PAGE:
• 4. The method has several advantages and disadvantages asbellow: Advantages: The method is useful when there is lake of sufficiently sensitive analytical techniques to measure concentration of drugs in plasma with accuracy. The method is noninvasive and therefore better subject compliance is assured. Convenience of collecting urine samples in comparison to drawing of blood periodically. Often, a less sensitive analytical method is required for determining urine drug concentration as compared to plasma concentration; if the urine drug concentration are low, assaying of larger sample volumes is relatively easy.
  • 5.  First-order elimination, excretion and absorption rate constants and fraction excreted unchanged can be computed from such data; first order metabolism or external excretion rate constant can also be calculated subsequently from the difference (kE –ke) =km. Direct measurement of bioavailability, both absolute and relative, is possible without the necessary of fitting the data to a mathematical modal. When coupled with plasma level-time data, it can also be used to estimate renal clearance of unchanged drug according to following equation:If Vd is know, total systemic clearance and nonrenal clearance can also be calculated.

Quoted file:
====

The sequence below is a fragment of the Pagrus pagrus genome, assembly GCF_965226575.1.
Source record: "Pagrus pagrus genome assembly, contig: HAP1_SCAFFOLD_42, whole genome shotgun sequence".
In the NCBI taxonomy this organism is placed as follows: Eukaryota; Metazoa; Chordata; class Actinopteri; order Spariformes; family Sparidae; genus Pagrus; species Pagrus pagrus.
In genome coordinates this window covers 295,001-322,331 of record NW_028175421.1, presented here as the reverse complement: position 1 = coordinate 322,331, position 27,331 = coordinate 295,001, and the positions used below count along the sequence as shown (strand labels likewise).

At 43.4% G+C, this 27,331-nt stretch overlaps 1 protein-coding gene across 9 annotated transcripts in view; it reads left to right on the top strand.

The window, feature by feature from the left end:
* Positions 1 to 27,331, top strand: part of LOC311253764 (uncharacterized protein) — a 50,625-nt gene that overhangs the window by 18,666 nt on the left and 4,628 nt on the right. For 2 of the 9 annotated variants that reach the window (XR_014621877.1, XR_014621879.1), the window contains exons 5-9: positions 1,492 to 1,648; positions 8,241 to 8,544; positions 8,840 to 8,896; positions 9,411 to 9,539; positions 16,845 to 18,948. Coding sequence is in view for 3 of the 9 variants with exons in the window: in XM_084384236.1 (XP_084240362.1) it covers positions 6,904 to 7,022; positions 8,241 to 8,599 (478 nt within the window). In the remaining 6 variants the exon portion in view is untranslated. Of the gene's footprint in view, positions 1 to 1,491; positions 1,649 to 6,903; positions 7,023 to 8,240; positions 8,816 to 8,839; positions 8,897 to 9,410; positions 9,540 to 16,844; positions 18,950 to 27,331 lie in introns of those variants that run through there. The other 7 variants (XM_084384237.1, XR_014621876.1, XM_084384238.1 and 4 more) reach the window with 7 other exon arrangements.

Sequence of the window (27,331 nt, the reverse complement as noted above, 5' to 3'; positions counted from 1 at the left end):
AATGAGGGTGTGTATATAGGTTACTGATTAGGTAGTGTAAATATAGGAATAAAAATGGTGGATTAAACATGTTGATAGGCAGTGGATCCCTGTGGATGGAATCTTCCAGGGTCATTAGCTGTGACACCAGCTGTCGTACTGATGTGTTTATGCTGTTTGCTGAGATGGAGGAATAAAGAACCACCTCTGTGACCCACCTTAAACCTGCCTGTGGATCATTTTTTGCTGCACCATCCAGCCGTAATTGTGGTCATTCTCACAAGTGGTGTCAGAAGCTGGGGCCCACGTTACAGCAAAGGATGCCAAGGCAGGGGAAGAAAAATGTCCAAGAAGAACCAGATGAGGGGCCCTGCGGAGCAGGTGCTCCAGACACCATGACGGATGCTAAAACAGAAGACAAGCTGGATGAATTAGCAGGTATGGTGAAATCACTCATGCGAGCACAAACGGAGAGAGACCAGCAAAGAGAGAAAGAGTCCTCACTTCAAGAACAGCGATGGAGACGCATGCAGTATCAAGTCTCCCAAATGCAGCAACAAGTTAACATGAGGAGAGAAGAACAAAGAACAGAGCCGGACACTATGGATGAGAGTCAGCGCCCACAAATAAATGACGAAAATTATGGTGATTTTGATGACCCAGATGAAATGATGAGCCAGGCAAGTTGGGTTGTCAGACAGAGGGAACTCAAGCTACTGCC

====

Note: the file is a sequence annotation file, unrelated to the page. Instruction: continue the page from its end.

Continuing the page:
• 6. Disadvantages:One cannot however compute Vd and Clt from urine data alone.One must also remember that urinary excretion data is not an accurate substitutefor the plasma level data; the data can be employed as a rough estimate of thepharmacokinetic parameters.If the drug product provides a very slow drug release or if the drug has very longbiological half-life, the resulting low urinary drug concentration may be too dilute tobe assessed with accuracy.